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Biz Buzz: Superstition and pragmatism

/ 12:34 AM June 03, 2016

He has suggested commuting home to Davao from Manila by air everyday, but he won’t fly to Manila for something as important as his proclamation as President by Congress? Interesting.

But now that Rodrigo Duterte has been proclaimed the next President of the Philippines, the outgoing Davao City mayor is expected to resume his regular visits to Manila to prepare for the beginning of his six-year term of office.

Keen observers have noted that Duterte—who has, among others, Pastor Apollo Quiboloy’s Cessna Citation Sovereign private jet at his disposal—has uncharacteristically stayed put in Davao since winning the May elections.


The popular theory is that Duterte has been avoiding getting on planes pending his electoral victory being made official by the authorities since if (knock on wood) anything untoward happens to him, the second placer in the polls, Mar Roxas, would be next in line for the presidency (there are differing opinions on this, but that’s the story going around).

Some businessmen who know Duterte say this is the real reason why he skipped this week’s proclamation in Congress—he simply didn’t want to get on a plane before his win was made official. Call it a mix of superstition and pragmatism.

With Duterte now having been proclaimed, expect the incoming President to be less conservative with his travel plans and be more visible in Manila. That would definitely make it easier for favor-seekers and those wanting to be appointed to government positions to seek an audience with him.  Daxim L. Lucas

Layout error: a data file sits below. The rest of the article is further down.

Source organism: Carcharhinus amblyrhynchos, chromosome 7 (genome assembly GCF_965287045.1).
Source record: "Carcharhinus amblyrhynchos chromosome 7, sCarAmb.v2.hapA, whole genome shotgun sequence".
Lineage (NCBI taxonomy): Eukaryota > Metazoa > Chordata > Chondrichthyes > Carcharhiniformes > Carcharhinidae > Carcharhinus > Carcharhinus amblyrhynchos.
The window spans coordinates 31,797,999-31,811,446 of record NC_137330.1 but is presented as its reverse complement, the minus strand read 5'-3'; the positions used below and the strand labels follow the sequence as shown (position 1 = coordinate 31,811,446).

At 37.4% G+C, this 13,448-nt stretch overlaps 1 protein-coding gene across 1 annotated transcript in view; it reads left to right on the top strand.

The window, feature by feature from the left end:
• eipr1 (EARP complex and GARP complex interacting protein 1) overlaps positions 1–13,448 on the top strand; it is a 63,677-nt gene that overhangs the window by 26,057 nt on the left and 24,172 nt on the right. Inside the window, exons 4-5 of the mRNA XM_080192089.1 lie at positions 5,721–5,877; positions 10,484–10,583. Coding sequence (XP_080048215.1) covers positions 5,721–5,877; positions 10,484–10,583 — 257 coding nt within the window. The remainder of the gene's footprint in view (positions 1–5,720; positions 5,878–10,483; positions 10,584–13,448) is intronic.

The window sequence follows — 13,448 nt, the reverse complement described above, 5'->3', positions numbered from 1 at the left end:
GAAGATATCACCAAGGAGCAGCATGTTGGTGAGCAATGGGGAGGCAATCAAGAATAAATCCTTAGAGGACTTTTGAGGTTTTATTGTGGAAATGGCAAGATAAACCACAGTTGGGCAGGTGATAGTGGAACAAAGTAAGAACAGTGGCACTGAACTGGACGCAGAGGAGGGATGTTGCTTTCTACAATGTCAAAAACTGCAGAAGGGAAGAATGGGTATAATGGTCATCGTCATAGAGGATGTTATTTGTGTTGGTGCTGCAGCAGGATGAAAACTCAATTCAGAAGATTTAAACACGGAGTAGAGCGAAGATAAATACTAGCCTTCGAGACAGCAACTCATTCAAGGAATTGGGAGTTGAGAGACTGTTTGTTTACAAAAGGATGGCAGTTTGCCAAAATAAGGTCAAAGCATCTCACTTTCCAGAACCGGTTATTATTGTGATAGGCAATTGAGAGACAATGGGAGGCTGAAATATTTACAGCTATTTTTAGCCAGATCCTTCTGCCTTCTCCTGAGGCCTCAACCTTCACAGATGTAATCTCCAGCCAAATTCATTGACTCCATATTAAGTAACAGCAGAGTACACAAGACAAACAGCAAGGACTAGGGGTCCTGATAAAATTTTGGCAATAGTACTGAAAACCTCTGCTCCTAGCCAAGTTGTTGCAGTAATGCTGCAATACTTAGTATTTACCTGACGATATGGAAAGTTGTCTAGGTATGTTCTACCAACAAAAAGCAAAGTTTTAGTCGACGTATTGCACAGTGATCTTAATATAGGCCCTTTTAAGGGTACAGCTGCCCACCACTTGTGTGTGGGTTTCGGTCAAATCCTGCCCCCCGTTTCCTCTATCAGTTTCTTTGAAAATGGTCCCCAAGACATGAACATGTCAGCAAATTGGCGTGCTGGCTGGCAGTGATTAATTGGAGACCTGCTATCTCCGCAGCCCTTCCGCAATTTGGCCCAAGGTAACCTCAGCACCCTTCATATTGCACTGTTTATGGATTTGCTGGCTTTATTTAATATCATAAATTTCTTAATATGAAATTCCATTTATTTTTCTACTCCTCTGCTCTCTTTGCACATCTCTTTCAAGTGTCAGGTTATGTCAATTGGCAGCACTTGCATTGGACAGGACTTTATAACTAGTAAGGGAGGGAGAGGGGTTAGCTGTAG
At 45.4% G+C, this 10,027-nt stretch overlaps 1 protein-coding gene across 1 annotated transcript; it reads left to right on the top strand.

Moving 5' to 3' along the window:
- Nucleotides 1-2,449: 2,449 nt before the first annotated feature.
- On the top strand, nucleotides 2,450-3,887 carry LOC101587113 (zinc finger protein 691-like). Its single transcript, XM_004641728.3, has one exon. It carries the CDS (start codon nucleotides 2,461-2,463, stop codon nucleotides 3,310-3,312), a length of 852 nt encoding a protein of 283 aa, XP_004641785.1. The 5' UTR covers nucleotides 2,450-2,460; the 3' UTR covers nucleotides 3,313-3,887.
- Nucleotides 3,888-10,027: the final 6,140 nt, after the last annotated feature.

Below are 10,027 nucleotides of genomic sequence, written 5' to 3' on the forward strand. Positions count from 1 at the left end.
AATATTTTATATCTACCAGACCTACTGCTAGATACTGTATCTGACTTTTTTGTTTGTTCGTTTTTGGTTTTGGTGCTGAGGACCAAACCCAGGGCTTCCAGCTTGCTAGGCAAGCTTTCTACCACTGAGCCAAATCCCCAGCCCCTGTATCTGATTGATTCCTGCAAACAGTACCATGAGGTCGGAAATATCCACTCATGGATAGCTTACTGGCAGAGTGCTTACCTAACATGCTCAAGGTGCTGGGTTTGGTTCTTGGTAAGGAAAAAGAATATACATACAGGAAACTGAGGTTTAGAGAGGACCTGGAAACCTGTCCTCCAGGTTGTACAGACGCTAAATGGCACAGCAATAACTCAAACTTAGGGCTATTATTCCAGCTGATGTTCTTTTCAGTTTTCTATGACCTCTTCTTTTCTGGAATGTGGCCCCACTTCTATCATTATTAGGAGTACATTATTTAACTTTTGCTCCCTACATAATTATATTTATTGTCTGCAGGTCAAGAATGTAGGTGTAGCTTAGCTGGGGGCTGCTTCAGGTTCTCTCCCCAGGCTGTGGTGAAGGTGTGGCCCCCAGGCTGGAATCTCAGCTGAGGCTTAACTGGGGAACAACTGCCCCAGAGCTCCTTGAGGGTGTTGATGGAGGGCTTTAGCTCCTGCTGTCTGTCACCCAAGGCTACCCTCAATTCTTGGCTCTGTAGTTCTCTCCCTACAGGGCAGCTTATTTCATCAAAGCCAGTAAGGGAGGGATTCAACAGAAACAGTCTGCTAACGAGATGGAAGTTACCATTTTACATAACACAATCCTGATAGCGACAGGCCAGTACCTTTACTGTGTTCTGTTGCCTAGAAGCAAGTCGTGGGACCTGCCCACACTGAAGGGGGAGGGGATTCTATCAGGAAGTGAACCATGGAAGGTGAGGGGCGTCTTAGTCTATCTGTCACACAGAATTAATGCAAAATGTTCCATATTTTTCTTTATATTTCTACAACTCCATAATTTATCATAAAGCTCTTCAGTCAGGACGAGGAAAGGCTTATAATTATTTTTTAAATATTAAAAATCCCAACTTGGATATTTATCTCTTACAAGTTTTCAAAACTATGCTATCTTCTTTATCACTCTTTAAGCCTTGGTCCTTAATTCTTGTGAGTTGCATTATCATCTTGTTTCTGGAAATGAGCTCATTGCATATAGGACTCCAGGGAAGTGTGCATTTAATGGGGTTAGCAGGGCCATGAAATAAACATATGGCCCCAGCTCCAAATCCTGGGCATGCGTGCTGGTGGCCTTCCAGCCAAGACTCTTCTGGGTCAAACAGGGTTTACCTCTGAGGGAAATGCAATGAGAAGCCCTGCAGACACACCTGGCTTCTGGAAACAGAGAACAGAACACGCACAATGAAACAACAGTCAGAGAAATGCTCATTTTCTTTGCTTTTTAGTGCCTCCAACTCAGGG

Tender offer puzzle

WITH the freefall in shares of Liberty Telecoms Holdings in the aftermath of San Miguel Corp.’s decision to unload the telecom assets under Vega Holdings (which owns 87 percent of Liberty), market players lament the deafening silence on whether the telecom duopoly that bought the assets would make a tender offer.

“I’m surprised why no one has mentioned the tender offer requirement.  Not the seller, not the buyers, not the Philippine Stock Exchange, not even the Securities and Exchange Commission.  Is the investing public supposed to just keep on guessing? Whose duty is it to tell the buyers that a tender offer is required?” veteran stock broker Joseph Roxas, president of Eagle Equities Inc. told Biz Buzz.

Roxas is among those who argue that the tender offer requirement—which gives minority shareholders the opportunity to exit when there’s a change in shareholder control—is applicable in the case of Liberty even if PLDT and Globe Telecom did not buy Liberty shares directly.